Canada's cancer death rate declined over the past 19 years, say sources.
The overall death rates dropped by 21 percent in men and 9 percent in women between 1988 and 2007, saving nearly 100,000 lives, said the report Wednesday.
The decline in death rates were seen in all four major cancers: lung, colorectal, breast and prostate, which account for 53 percent of newly diagnosed cancers in both men and women, reported Xinhua.
The decline in smoking rates and improvements in screening and early detection are said to be the primary reasons behind the death rate drop.
"A large body of evidence accumulated over the last 30 years shows that about half of cancers can be prevented," says Gillian Bromfield, director of Cancer Control Policy of the Canadian Cancer Society.
"Even greater gains can be made in reducing cancer rates if more is done to help Canadians embrace healthy lifestyles and if governments do more to create policies that encourage people to make these changes."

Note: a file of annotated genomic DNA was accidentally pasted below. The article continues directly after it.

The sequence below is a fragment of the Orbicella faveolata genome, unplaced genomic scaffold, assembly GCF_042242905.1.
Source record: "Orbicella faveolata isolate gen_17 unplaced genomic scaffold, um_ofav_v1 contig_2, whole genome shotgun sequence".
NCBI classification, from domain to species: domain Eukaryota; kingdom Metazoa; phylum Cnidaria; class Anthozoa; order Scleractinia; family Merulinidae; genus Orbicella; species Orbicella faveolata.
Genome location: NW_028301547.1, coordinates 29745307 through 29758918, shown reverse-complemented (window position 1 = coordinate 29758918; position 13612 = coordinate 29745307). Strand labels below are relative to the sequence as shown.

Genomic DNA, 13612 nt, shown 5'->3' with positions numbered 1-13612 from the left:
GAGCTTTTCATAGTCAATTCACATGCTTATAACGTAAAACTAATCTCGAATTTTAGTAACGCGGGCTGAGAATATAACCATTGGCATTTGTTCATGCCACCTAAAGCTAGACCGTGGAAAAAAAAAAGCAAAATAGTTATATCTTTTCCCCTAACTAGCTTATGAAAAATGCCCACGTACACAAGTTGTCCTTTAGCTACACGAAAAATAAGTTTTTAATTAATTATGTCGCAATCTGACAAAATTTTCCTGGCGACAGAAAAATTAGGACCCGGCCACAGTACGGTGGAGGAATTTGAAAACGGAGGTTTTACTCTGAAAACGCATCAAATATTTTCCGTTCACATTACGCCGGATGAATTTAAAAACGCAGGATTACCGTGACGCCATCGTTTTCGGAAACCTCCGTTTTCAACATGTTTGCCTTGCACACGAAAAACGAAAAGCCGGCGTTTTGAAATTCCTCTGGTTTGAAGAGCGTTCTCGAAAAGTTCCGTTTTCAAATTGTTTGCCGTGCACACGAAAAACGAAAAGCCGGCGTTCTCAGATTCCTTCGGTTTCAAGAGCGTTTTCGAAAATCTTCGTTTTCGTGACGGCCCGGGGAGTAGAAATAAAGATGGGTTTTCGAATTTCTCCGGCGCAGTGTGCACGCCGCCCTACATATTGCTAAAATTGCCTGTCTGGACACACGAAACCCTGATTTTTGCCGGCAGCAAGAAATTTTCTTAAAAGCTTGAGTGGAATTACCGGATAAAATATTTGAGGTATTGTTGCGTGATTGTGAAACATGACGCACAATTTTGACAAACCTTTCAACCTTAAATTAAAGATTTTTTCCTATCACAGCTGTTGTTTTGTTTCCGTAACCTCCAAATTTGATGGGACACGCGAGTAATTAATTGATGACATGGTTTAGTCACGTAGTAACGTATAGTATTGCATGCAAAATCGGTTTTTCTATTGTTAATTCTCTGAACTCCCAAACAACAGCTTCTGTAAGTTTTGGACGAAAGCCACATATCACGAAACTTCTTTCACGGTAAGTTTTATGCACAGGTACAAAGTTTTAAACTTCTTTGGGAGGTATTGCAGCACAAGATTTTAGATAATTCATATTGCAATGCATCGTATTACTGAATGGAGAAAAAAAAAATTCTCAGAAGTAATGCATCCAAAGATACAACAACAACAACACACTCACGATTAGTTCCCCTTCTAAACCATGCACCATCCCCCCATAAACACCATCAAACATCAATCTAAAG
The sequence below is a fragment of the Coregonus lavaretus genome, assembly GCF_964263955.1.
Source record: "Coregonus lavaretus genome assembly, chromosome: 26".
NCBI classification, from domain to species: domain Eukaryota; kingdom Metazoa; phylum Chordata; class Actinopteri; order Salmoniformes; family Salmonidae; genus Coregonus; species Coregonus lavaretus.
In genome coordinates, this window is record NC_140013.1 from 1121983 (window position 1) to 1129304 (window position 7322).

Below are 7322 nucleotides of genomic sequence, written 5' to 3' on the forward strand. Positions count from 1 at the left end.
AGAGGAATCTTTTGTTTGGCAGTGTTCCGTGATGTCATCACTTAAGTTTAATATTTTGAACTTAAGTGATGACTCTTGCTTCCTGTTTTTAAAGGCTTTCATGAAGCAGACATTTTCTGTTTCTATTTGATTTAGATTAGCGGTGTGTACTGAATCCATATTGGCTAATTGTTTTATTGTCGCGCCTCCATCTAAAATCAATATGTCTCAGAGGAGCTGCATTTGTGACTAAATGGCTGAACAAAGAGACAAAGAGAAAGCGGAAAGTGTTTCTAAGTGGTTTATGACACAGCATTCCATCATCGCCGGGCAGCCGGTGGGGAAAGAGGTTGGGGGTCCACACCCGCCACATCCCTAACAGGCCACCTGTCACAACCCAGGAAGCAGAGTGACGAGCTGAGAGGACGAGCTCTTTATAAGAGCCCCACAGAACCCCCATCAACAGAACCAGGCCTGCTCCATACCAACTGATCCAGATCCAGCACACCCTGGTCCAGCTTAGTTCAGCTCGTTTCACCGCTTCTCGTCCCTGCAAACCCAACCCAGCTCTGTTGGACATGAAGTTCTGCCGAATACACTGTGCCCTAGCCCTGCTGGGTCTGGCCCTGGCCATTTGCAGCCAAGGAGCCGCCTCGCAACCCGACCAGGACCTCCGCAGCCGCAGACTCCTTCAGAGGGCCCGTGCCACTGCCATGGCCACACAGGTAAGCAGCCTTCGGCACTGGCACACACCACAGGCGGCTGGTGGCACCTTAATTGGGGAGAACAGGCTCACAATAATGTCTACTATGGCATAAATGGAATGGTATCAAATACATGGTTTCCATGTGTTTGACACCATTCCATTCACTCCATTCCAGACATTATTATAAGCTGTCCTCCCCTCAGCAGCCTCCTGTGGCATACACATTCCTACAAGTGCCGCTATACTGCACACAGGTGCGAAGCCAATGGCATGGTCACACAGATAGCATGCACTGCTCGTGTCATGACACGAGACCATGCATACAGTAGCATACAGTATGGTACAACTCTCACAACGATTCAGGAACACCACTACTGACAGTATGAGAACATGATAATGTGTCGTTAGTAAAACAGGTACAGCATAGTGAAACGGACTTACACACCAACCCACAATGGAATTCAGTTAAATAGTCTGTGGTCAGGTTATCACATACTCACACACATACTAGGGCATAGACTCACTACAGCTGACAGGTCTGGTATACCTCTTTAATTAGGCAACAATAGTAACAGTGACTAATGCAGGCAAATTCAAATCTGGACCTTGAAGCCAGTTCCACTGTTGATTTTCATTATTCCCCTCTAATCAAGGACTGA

The statistics also found the rise in the incidence of such cancers as liver, thyroid and kidney, which could be attributed to obesity and growing immigration from countries where hepatitis B and C virus infections and alcohol abuse are more common.
Smoking, unhealthy diet, physical inactivity, overweight, alcohol consumption, over-exposure to the sun and exposure to environmental and workplace carcinogens account for a substantial number of cancer diagnoses and deaths each year.